On the morning of the 28th of September, the combined armies marched from Williamsburg toward Yorktown, about twelve miles distant, and encamped at night within two miles of it, driving in the pickets and some patrols of cavalry. General de Choisy was sent across York River, with Lauzun's legion and General. Weedon's brigade of militia, to watch the enemy on the side of Gloucester Point.

By the first of October the line of the besiegers, nearly two miles from the works, formed a semicircle, each end resting on the river, so that


the investment by land was complete; while the Count de Grasse, with the main fleet, remained in Lynn Haven Bay, to keep off assistance by sea.

About this time the Americans threw up two redoubts in the night, which, on being discovered in the morning, were severely cannonaded. Three of the men were killed and several severely wounded. While Washington was superintending the works, a shot struck the ground close by him, throwing up a cloud of dust. The Rev. Mr. Evans, chaplain in the army, who was standing by him, was greatly agitated. Taking off his hat and showing it covered with sand, "See here, General," exclaimed he. "Mr. Evans," said Washington with grave pleasantry, "you had better carry that home, and show it to your wife and children."1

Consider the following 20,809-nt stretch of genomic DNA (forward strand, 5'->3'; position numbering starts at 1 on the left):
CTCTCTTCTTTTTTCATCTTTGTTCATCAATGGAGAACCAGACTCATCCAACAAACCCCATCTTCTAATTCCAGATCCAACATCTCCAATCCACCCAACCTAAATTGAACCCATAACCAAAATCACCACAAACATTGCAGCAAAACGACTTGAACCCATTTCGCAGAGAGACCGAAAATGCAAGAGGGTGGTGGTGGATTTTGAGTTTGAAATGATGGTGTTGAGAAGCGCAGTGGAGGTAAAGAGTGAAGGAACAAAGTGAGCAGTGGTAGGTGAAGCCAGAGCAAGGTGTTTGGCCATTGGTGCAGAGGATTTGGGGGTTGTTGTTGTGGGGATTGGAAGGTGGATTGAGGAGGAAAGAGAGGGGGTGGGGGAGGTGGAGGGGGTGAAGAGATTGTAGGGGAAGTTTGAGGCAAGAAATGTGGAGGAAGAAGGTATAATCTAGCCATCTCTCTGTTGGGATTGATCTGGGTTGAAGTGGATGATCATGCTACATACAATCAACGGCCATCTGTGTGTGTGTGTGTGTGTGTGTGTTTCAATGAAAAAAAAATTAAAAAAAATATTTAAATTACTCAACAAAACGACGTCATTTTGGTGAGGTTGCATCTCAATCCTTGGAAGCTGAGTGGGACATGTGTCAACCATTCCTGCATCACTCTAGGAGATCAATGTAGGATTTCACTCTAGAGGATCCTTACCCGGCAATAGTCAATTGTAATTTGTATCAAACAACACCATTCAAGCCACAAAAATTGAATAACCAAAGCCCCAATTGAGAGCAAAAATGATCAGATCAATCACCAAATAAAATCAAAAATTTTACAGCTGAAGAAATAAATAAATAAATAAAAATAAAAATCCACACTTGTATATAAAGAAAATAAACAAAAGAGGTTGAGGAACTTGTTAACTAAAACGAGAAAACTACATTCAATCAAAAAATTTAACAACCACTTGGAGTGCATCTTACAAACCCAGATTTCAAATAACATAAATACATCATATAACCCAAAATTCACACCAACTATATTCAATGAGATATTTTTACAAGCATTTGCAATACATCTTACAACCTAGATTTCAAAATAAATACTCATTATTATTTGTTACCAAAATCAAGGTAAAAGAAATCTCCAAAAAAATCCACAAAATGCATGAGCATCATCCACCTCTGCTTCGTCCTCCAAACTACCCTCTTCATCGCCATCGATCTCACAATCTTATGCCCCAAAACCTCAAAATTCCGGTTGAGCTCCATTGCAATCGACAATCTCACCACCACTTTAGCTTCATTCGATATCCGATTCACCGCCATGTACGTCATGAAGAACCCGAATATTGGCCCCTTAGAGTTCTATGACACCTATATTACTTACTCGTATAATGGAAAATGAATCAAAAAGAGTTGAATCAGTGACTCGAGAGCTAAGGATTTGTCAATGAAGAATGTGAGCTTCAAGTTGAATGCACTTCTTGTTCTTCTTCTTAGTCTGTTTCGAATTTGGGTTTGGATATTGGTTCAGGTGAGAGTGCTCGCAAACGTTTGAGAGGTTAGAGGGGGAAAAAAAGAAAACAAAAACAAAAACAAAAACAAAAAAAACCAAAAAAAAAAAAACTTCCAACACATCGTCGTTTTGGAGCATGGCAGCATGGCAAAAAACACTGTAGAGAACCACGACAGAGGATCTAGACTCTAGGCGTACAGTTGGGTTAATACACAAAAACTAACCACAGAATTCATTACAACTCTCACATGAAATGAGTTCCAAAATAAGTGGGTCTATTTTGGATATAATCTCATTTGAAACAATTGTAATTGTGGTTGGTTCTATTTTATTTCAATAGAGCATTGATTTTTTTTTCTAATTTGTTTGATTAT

The besieged army began now to be greatly distressed for want of forage, and had to kill many of their horses, the carcasses of which were continually floating down the river. In the evening of the 2d of October, Tarleton with his legion and the mounted infantry were passed over the river to Gloucester Point, to assist in foraging. At daybreak Lieutenant-colonel Dundas led out part of his garrison to forage the neighboring country. About ten o'clock the wagons and bat horses laden with Indian corn were returning, covered by a party of infantry, with Tarleton and his dragoons as a rear-guard. The wagons and infantry had nearly reached York River, when word was brought that an enemy was advancing 1 Thacher's Military Journal, p. 336.

in force. The report was confirmed by a cloud of dust from which emerged Lauzun and the French hussars and lancers.